SIFF Double Feature – Battledream Chronicle and The Night Stalker
Battledream Chronicle: In the year 2100, life in Alain Bidard’s animated film Battledream Chronicle is mostly lived in a virtual world. Things seem to be going along fine, when a being called Isfet takes control of this digital reality and forces all countries to battle for supremacy in an online game called Battledream. (I’m not really sure why to be honest with you. But it doesn’t really matter to the story in the end; it just is.) Eventually, the Empire of Mortemonde enslaves everyone except for the nation of Sablereve, who are now the last standing independent nation. If they lose their upcoming battle, they will face what millions of other memory-wiped slaves do, being forced to earn XP for Mortemonde every month or die. (I’m not sure what they do with that XP, but once again, it doesn’t really matter.) If they win, there is a chance for freedom. The leaders of Sablereve feel doomed until a young slave from Martinique, Syanna Meridian, discovers a hidden weapon in the Battledream that may help to save them all. Can they overcome impossible odds to survive the Battledream, and what will they have to sacrifice in order to win?
I really liked this film. Bidard wrote, directed, animated, edited, and scored it, and while there are some issues, it won me over in the end. It’s a little too long, which causes it to drag in the middle, and some of the animation is awkward. (Walking is the glitchiest action, but it doesn’t take away much from the film. The drawings themselves are quite lovely.) The women wear a lot of high heels and tiny outfits, and while they are not egregiously sexualized, they could have used more coverage. BUT, this is a woman-centered film, and while I think there are a few folks of the Caucasian persuasion, most everyone appears to be African-adjacent, which was really nice to see in a gaming context. This is a work of Afrofuturism coming out of Martinique, combining Caribbean history, Egyptian mythology and philosophy, video gaming, and probably some references I missed entirely. I’m not really into online gaming, so I wasn’t sure if I was going to find this interesting, but I did. For all the big fighting scenes in this, the film is not really about battles, it’s about hope.
Final Grade: B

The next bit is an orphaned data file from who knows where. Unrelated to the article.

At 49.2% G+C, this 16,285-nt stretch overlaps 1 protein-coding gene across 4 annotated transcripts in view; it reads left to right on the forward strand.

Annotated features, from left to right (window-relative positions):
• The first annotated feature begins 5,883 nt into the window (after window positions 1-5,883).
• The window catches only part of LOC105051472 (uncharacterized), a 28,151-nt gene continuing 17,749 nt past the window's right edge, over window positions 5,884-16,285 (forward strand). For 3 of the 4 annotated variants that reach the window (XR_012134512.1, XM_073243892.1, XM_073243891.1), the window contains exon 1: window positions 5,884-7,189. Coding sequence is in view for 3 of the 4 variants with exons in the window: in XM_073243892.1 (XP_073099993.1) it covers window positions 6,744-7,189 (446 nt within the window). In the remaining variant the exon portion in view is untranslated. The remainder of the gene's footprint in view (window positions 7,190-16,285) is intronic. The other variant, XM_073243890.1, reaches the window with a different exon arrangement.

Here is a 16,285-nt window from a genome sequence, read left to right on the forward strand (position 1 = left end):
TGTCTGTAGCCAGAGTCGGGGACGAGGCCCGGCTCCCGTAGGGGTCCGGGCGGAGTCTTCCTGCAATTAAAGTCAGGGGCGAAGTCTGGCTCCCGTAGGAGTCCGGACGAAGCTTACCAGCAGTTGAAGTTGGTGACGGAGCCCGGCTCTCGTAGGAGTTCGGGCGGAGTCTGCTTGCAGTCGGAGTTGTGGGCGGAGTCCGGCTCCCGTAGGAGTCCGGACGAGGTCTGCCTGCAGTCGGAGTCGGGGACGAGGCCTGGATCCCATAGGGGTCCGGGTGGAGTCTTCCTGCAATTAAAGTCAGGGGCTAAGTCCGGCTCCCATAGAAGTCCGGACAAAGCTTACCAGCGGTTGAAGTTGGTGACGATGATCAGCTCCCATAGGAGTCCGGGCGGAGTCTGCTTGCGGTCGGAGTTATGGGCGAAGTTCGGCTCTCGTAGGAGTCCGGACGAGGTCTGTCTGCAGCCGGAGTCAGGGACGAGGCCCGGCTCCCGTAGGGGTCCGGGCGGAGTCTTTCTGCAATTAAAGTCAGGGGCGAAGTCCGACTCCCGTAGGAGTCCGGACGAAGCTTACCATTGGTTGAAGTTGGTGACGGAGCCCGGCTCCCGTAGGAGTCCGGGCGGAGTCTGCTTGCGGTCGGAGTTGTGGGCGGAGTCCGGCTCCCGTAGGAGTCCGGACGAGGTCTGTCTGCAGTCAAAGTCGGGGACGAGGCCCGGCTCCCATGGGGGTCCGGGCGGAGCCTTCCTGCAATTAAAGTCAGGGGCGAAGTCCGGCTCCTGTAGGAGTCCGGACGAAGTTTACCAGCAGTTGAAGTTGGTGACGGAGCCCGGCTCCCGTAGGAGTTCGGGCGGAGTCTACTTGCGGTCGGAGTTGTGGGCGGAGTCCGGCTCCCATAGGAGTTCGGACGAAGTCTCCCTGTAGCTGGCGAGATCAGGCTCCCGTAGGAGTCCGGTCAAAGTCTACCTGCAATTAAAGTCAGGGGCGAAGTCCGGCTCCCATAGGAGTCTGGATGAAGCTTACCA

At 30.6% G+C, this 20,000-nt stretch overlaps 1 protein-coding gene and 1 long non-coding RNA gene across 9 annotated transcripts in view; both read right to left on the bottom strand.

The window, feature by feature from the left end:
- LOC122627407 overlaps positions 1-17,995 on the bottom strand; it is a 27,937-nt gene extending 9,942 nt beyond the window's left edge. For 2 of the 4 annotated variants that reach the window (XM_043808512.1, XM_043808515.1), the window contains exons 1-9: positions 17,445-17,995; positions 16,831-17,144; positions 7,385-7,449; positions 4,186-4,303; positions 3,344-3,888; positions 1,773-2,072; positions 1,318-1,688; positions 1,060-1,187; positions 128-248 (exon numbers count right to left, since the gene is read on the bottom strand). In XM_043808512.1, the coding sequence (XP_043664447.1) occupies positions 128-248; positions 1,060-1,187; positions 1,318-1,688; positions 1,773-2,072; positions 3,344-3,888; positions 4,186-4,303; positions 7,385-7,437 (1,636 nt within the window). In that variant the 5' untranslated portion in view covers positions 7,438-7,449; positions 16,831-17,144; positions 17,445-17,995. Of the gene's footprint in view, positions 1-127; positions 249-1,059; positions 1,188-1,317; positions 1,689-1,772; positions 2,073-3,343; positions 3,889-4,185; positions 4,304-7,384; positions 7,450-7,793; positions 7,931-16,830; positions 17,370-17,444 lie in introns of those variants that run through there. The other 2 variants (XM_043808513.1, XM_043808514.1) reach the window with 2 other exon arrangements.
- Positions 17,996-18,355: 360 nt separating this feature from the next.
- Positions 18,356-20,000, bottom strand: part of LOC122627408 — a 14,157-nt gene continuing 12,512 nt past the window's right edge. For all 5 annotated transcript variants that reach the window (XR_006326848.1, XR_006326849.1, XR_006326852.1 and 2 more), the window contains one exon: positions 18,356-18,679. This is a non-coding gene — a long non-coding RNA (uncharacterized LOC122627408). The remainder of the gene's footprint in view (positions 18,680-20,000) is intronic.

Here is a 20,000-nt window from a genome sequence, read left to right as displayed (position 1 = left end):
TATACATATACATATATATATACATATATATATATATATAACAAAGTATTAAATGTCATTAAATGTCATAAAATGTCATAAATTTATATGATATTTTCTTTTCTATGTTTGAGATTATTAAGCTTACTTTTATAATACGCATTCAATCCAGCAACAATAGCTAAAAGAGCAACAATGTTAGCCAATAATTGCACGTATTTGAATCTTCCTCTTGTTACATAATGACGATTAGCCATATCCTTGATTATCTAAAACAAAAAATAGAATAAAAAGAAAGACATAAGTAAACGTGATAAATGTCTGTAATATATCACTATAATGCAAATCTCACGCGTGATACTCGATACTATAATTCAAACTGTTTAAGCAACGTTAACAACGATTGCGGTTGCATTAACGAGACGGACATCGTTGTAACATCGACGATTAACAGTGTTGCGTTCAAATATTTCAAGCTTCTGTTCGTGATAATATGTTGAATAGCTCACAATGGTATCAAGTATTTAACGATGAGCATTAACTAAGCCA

Battledream Chronicle plays at the Ark Lodge Cinemas on June 6th and SIFF Cinema Egyptian on June 9th.
The Night Stalker: Oh serial killers movies, why do you draw me in with your siren song? Nothing is guaranteed to freak me out more, while at the same time piquing my interest all the way in. Director Megan Griffiths deals with our fascination/repulsion with serial killers in her new film, The Night Stalker, a fictional account of Richard Ramirez’s (Lou Diamond Phillips) final days before he dies of cancer. Lawyer Kit (Bellamy Young) visits Ramirez in prison, hoping to convince him to confess to a killing for which someone else is on death row. She doesn’t lead with this, but hopes to gain his trust by appearing to want to understand him in a way he never has been before. While they converse, the film flashes back to both their pasts, showing how the events in their lives shaped their identities. Ramirez was strongly influenced by his Cousin Mike, and Kit was a teenager in thrall to the idea of the Night Stalker himself. She prowled the evening streets both hoping and fearing that he would find her. As she faces Ramirez at the end of his life, she needs to come to terms with his impact on her personality and actions.
This is a very interesting idea at the core of a not-so-interesting film. It’s not horrible: the performances are good and Kit’s portrayal is grounded in a realism that few female characters are ever allowed to have. She has a complicated sexuality that does not negatively affect her ability to do her job or live her life. Women in movies who are not “good” girls are often punished for it, but here it’s just a part of who Kit is. It’s in the quid pro quo nature of her relationship with Ramirez that the film sinks into cliché. I don’t actually think Silence of the Lambs holds up over time (Anthony Hopkins I am looking at you, what with your scenery chewing and all.) but its impact on the thriller genre is undeniable. And the relationship between Hannibal Lecter and Clarice Starling is echoed over and over again in popular culture. (See every FBI related television show and movie since 1991.) There’s nothing in the presentation here that gives it a fresh spin, which I found incredibly frustrating because there’s a lot of meat in the film’s central conceit.
Final Grade: C
The Night Stalker Plays June 4th at the SIFF Cinema Uptown and June 5th at AMC Pacific Place 11.